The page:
As coal declines in Central Appalachia, what is its legacy in health, including mental health?

As the coal industry declines, rapidly in Central Appalachia, there are “clues suggesting that health and mental-health issues will pose enormous challenges to the affected coal communities, and will linger for decades,” Georgia State University biology professor Roberta Attanasio writes for The Conversation US.

Appalachia’s death rates are higher than in the nation as a whole, Attanasio notes: “A study that examined the elevated mortality rates in Appalachian coal mining areas for 1979-2005 linked coal mining to ‘socioeconomic disadvantages’ and concluded that the human cost of the Appalachian coal mining economy outweighed its economic benefits.”

A retired coal miner looks at Kayford Mountain in West
Virginia in 2007. (Photo by Andrea Hopkins for Reuters)

Attanasio notes research showing correlations between mountaintop-removal mining and poor health: “They show that when mountaintop removal increases, well-being decreases. However, they do not show that mountaintop removal directly causes a decline in well-being because of the nature of the pollutants and the nature of the exposure to them. Despite the intricacy of studying this area, links to adverse outcomes such as birth defects, cancer, and lung, respiratory and kidney disease, are undeniable.”

Mountaintop mining may also affect some people’s mental health, Attanasio writes: “People who gain a strong sense of identity from the land are most likely to experience negative outcomes. Environmental philosopher Glenn Albrecht coined the term solastalgia as ‘a feeling of chronic distress caused by negatively perceived changes to a home and its landscape,’ which he observed in his native Australia due to the effects of coal mining.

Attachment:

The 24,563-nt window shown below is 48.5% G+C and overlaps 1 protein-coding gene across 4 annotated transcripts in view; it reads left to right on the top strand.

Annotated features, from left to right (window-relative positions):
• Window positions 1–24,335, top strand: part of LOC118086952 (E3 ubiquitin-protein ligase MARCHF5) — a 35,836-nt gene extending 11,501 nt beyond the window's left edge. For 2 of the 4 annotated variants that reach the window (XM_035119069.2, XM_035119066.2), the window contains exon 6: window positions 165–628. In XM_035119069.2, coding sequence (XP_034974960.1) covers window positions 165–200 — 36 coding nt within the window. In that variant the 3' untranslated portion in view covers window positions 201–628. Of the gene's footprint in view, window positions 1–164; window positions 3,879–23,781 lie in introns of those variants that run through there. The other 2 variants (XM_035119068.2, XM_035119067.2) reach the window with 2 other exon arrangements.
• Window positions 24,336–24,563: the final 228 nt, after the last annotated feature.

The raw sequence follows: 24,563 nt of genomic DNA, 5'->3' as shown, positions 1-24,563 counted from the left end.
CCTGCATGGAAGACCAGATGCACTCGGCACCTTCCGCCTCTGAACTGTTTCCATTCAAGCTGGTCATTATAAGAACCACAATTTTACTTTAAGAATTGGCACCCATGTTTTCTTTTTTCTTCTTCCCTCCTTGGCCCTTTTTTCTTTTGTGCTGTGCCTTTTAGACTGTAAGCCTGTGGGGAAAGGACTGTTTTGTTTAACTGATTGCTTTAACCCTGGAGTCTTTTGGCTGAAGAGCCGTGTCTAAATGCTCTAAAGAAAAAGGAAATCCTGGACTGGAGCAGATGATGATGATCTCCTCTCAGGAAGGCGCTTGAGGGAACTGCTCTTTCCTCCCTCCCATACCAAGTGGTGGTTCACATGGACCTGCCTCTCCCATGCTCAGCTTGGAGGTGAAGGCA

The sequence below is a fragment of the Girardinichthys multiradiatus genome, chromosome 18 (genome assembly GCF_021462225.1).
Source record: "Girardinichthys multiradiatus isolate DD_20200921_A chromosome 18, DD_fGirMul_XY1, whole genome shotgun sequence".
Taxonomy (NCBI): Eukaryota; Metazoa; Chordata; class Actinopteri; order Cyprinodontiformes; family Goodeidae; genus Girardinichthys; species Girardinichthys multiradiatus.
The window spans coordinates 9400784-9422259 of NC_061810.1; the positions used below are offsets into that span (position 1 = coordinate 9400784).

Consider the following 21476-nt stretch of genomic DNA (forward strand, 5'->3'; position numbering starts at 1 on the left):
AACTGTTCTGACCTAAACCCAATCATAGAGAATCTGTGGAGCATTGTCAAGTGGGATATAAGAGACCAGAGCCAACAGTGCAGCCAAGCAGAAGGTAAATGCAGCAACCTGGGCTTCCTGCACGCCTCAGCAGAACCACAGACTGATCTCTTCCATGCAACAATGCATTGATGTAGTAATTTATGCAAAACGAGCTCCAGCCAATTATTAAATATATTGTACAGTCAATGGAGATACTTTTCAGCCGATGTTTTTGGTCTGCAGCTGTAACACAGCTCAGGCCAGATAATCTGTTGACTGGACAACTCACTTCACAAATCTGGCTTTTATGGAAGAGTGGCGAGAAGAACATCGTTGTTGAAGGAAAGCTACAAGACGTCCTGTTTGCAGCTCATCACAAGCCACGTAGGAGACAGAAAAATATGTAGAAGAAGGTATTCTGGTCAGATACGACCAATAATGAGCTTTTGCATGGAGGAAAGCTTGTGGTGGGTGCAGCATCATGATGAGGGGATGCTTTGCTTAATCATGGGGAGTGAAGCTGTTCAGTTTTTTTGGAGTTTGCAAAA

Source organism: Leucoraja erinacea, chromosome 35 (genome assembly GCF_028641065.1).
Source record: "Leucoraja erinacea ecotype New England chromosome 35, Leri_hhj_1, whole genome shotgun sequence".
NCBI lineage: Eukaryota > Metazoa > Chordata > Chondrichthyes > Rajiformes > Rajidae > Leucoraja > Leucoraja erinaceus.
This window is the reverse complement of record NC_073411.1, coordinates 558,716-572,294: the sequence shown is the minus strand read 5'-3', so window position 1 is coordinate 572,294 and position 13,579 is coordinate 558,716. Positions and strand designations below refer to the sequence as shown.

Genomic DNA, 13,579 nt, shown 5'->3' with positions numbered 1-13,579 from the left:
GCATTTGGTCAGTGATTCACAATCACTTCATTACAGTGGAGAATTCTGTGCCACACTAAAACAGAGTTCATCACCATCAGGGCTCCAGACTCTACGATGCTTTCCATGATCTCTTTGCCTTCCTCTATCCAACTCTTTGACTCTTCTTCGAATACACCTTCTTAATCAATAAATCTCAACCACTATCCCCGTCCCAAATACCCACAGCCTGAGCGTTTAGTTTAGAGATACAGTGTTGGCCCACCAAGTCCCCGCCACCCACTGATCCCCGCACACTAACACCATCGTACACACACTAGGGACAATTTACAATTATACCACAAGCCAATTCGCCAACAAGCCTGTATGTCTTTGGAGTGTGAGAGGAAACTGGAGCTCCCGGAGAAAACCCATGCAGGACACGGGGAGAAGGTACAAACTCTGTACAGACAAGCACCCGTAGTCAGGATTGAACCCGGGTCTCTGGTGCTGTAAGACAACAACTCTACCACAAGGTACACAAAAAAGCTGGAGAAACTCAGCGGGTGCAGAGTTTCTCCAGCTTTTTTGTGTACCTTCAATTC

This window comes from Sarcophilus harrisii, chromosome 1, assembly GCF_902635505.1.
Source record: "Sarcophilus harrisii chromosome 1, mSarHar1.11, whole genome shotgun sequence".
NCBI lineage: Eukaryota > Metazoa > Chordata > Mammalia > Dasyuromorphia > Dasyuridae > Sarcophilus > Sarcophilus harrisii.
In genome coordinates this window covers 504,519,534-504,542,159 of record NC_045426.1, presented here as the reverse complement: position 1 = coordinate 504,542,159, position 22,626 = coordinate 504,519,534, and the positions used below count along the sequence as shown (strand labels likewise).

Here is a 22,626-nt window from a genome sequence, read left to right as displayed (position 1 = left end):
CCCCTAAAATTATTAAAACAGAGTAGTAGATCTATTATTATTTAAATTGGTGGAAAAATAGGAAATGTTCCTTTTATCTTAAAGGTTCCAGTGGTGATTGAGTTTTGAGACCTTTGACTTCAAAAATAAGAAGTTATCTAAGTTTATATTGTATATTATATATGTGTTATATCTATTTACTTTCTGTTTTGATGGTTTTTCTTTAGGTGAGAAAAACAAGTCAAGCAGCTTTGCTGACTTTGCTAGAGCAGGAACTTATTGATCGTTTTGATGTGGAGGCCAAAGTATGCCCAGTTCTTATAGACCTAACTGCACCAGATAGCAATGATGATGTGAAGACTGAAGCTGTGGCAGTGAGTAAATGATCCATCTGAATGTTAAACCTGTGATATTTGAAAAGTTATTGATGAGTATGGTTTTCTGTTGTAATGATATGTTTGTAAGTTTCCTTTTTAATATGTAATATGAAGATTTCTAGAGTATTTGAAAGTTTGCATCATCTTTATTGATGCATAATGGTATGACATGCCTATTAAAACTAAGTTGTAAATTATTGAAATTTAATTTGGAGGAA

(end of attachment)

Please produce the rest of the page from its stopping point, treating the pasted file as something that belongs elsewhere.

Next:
People who experience solastalgia lack the solace or comfort provided by their home; they long for the home environment to be the way it was before. In a study of Australia published in 2007, Albrecht and collaborators documented the dominant components of solastalgia linked to open-cut coal mining in the Upper Hunter region of New South Wales – the loss of sense of place, the feeling of threats to personal health and well-being, and a sense of injustice and/or powerlessness.”

Attanasio notes a survey-based study in Central Appalachian areas with and without coal “indicated that individuals who experience environmental degradation caused by mountaintop-removal mining are at increased risk for depression. The study showed that the odds of a score indicative of risk for major depression are 40 percent higher in areas subjected to mountaintop-removal mining when compared to non-mining areas. Furthermore, the risk of major depression is statistically elevated only in mountaintop-removal areas, and not in areas subjected to other forms of mining, even after statistical control for income, education and other risks.”

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